Let's say we need to implement a data structure that consumes this input. Fortunately, all of this behavior already exists within the built-in list datatype. What we can do is extend the built-in list to map the appropriate methods, like so:

class qlist(list):
    def enqueue(self, v):

    def dequeue(self):
        return self.pop()

    def print(self):

The sort and reverse methods are already built-in to list, so we don't need to map them. Now, we simply need a driver program that reads and processes commands to our new qlist class. Rather than map out the different commands in if/else blocks, or use eval(), we can simply use getattr, for example:

if __name__ == '__main__':
    thelist = qlist()
    while line in sys.stdin:
        cmd = line.split()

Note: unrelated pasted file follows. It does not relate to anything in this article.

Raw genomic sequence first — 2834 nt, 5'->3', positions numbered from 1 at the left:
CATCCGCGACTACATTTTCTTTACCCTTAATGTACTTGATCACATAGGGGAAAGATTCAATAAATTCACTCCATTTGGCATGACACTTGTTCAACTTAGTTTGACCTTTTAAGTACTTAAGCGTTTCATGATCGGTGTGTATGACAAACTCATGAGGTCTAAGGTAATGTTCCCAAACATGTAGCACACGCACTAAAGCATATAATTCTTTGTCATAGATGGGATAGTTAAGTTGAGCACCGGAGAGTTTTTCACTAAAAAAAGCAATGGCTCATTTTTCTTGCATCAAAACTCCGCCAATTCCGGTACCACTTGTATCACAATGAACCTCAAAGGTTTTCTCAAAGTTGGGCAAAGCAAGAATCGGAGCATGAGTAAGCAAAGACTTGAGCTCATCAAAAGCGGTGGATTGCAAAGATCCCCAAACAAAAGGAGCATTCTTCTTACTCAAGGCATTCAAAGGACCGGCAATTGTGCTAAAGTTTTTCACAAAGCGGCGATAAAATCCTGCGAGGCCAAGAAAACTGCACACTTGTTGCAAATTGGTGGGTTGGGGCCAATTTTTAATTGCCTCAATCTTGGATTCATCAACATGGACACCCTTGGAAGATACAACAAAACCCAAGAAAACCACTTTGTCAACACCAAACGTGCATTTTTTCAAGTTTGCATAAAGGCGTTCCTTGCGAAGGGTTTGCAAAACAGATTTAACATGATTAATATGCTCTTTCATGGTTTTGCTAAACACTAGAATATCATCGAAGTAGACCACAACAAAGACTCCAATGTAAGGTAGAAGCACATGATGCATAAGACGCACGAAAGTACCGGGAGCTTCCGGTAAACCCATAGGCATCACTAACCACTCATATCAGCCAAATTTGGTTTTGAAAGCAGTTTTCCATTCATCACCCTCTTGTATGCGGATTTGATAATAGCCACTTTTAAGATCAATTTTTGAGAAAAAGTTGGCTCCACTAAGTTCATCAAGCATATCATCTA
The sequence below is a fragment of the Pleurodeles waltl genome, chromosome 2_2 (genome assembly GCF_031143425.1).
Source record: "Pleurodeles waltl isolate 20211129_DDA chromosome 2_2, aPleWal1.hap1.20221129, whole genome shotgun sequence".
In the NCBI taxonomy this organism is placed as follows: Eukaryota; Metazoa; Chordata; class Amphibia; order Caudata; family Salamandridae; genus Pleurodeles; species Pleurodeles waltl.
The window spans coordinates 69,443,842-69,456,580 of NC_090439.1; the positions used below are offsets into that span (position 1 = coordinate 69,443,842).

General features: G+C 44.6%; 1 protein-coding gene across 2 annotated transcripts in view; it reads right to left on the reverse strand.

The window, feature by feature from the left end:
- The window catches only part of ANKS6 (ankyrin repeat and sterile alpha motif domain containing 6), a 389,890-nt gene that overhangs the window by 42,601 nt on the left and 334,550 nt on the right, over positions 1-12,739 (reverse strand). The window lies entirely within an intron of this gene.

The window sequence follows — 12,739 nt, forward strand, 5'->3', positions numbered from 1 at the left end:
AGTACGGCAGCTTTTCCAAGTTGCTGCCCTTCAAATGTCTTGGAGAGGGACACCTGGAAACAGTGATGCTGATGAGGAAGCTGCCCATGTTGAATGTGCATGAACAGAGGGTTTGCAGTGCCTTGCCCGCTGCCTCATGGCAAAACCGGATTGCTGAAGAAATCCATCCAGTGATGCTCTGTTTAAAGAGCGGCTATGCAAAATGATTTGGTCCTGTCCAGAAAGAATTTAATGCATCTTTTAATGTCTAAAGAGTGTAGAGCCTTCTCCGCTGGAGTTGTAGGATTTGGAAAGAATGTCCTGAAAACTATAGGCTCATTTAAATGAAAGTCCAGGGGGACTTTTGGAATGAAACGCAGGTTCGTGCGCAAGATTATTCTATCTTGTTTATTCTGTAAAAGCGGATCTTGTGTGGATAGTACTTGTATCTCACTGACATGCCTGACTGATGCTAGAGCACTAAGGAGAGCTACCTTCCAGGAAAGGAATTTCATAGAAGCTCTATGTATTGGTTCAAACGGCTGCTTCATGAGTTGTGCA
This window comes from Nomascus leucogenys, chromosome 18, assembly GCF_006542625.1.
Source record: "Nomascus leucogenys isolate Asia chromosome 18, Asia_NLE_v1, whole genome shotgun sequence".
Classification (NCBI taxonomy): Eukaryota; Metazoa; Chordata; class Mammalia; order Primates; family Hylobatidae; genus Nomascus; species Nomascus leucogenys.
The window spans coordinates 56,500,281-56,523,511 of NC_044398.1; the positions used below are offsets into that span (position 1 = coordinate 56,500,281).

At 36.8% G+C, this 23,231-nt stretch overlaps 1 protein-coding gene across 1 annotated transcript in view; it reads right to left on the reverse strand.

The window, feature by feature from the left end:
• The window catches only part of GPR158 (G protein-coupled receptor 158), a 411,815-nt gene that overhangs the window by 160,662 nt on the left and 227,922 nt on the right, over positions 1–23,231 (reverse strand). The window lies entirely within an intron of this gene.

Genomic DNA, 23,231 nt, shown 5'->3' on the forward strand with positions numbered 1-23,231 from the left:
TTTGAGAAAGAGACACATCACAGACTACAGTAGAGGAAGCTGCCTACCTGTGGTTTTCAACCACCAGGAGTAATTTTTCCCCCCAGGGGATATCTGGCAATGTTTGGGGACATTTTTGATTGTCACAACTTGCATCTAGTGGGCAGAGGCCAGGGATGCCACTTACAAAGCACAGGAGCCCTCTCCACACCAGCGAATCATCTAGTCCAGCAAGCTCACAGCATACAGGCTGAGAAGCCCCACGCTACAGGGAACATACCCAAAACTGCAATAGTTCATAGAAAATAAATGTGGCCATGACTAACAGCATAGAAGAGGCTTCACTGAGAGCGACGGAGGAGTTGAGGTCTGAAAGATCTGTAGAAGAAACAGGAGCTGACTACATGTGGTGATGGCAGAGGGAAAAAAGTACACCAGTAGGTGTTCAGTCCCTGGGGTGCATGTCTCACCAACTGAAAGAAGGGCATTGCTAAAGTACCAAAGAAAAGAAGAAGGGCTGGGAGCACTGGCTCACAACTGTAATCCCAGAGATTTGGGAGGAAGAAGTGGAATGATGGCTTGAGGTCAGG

params = (int(x) for x in cmd[1:])
        getattr(thelist, cmd[0])(*params)
Posted in shell tips

Graph Search

I would like to discover paths between two nodes on a graph. Let's say we have a graph that looks something like this:

graph = {1: set([2, 3]),
         2: set([1, 4, 5, 7]),
         3: set([1, 6]),
         N: set([...] }

The graph object contains a collection of nodes and their corresponding connections. If it's a bi-directional graph, those connections would have to appear in the corresponding sets (e.g., 1: set([2]) and 2: set([1])).

Traversing this kind of data structure can be done through recursion, usually something like this:

def find_paths(from_node, to_node, graph, path=None):
    ''' DFS search of graph, return all paths between
        from_node and to_node
    if path is None:
        path = [from_node]
    if to_node == from_node: